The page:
These differences call on very different skill sets, knowledge bases, and personality strengths.  The action orientation of the trader is quite different from the analytical, cerebral orientation of the statistician.  The theorist needs confidence in his or her big picture understanding of the world.  The statistician relies on objective odds to take subjective appraisal entirely out of the trading process.  Statisticians gain expertise from intensive quantitative research; theorists gain expertise from the qualitative assembly of many different facts and trends; traders gain expertise from immersion in market patterns.

While it is popular to speak of "hybrid" traders that combine elements of these different paths, my experience is that a successful combination of approaches is much less common than is typically recognized.  Indeed, it is much more common for trading problems to emerge:  a) when market participants don't clearly identify their path to success and hence meander among different approaches; and b) when they attempt to blend paths and ultimately don't play to their strengths.

A classic example of this is when big picture macro traders become overly concerned with limiting their risk and end up behaving like short-term traders.  Similarly, statistical, quantitative traders can allow their priors to bias their research processes, skewing their results over time.  Traders with a good feel for markets can suddenly trade in tone deaf ways when they become locked into big picture views.  What generates success for one path can undermine success in the others.

Many market participants fail over time because they lack a consistent path to success and because they lack the self-understanding to chart the path that is right for them.  In markets as in relationships, success often requires a commitment to one path and a willingness to leave other ones behind.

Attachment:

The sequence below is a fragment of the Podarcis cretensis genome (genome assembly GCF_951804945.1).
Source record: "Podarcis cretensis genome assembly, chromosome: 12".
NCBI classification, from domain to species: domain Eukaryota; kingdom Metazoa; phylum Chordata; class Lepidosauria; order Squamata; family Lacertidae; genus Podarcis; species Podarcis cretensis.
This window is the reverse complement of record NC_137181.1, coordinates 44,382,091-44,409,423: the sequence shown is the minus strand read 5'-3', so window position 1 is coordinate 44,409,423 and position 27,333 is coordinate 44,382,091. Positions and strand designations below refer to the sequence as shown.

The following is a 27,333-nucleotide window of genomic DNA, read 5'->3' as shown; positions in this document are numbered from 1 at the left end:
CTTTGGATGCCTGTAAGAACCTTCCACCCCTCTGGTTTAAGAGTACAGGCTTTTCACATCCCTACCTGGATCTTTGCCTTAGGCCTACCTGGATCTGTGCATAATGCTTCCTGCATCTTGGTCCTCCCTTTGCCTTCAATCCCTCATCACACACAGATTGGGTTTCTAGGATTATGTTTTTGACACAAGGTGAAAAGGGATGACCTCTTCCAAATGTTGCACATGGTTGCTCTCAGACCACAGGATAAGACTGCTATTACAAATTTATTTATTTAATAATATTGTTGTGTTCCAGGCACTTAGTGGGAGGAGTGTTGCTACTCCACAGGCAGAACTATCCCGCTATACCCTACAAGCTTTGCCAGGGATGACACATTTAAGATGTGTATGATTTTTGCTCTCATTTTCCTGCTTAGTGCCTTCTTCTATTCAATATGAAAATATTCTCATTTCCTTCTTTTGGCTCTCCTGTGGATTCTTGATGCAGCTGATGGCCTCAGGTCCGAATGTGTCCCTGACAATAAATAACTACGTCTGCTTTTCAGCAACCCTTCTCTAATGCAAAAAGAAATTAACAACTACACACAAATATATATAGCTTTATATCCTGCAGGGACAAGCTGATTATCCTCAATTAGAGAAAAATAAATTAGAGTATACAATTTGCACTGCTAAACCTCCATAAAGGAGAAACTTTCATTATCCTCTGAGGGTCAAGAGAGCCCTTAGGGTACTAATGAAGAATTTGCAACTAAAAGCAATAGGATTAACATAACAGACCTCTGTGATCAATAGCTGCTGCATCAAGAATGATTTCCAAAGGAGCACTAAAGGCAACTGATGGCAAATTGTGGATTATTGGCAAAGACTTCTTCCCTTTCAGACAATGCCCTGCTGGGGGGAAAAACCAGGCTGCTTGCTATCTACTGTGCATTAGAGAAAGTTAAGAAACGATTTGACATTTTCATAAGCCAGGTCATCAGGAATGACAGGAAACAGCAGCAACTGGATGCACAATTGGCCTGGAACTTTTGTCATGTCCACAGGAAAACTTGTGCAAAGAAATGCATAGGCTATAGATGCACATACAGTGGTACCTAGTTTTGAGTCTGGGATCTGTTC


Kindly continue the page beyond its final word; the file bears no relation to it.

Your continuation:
Further Reading:  Three Winning Trading Practices

Saturday, April 11, 2015

The Market Is Not Getting Stronger, But Is It Getting Weaker?

The recent post tracked the diminished strength of the stock market, with fewer stocks making new highs over time.  But is a market with reduced strength necessarily one with increasing weakness?  This is a very important question, as it gets at the heart of when breadth is and isn't a problem for the market.

Above we see a chart of SPY from the start of 2014 to the present.  In red, we see the number of stocks across all exchanges that registered fresh one-month lows each day.  (Raw data from the Barchart site.)  Notice that we're only looking at new lows--a measure of weakness.  We are not combining the new highs and lows, which can muddle the views of strength vs. weakness.

What we see are sharp elevations of new lows around important cyclical bottoms.  What we also see is that new lows begin creeping higher before markets top out during these cycles.  This was dramatically the case during the second half of 2014 but also occurred leading up to the March top of this year.  While new highs have been waning per the recent posts, notice that we are seeing *very* few new lows most recently.  The market has not been getting stronger in terms of breadth, but neither has it been weakening.

On Friday, we saw 168 shares post new monthly lows across all exchanges.  That is well below the median value of 350.  When we have had fewer than 200 stocks post new monthly lows since the start of 2014 (N=58), the next five days in SPY have averaged a gain of +.34% vs. an average gain of +.13 for the remainder of the sample.  While a market without weakness might appear "overbought", in fact it is healthy in the short run.  In order for the broad stock market to roll over, we have to see some leading stocks and sectors display weakness.  At the moment, we are indeed "overbought", but not weak.

Further Reading:  Breadth and Market Cycles